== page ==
United States' disinflation continues
December CPI saw disinflation once more, but weaker service inflation will be needed to reassure the Fed
Last week’s Dec. CPI print had something for everyone.
Core (+0.3%MoM SA) continued the recent string of lower prints, providing ammunition for those who see the Fed tightening cycle coming to an end.
But looking under the surface, the Fed can’t quite declare victory yet—meaning the terminal rate remains in play—as underlying service inflation won’t quite normalise.
Decomposing Core CPI
As in previous months (see October) we can remove various noisy items from Core CPI to get a measure of adjusted (underlying) Core. This is shown in the table below.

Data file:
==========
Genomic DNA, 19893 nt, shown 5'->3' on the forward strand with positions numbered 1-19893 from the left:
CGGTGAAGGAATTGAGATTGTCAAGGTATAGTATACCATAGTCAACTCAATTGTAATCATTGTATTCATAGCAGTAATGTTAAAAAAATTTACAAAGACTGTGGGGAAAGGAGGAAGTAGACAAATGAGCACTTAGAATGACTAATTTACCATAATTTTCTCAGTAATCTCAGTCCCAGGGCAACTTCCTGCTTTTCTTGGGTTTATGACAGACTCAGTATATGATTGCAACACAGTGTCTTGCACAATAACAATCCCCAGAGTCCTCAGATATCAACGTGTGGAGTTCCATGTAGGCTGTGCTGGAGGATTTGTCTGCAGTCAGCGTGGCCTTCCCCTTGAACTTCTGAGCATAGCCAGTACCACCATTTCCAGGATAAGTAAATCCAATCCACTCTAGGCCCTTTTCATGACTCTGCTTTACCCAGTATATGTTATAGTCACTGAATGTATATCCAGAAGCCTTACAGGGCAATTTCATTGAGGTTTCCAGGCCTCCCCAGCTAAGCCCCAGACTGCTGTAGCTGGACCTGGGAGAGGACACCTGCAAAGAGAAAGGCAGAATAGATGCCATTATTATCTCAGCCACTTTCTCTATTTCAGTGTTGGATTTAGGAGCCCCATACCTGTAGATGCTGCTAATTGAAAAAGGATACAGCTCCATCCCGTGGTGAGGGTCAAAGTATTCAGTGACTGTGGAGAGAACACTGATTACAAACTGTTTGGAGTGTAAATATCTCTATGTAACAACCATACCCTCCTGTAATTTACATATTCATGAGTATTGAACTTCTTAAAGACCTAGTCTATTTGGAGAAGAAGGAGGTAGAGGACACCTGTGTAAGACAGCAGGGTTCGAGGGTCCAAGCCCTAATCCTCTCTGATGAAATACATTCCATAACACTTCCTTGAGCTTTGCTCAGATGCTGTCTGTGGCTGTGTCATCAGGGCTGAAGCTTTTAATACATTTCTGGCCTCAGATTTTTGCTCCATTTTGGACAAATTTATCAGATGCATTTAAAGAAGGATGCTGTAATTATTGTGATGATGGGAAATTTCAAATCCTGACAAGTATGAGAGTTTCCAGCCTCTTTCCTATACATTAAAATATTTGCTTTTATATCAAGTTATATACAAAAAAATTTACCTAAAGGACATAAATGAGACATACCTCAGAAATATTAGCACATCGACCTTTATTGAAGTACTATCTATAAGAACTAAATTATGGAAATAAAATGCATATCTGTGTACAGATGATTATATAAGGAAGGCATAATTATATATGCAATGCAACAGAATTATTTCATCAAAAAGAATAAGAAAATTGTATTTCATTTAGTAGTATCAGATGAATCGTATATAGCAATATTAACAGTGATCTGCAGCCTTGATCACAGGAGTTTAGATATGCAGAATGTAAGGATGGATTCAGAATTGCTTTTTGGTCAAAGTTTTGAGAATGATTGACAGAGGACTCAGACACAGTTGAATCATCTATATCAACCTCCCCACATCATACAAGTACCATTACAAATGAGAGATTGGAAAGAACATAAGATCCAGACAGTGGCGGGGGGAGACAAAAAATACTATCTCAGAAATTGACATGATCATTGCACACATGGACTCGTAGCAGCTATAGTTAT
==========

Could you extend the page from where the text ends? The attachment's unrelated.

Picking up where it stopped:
Starting with durables near the bottom, the following stands out:
Removing used cars and trucks, the remaining durables aggregate printed negative for the first time (-1.0%MoM seasonally adjusted and annualized) and over 3 months is now roughly flat (which compares with 4.0%YoY). So durables are now contributing downward to underlying core sequentially—this is not just about used cars and trucks.
Services accelerated again in December, however.
Headline services accelerated to +7.2%MoMA (from 4.2%MoMA in Nov.)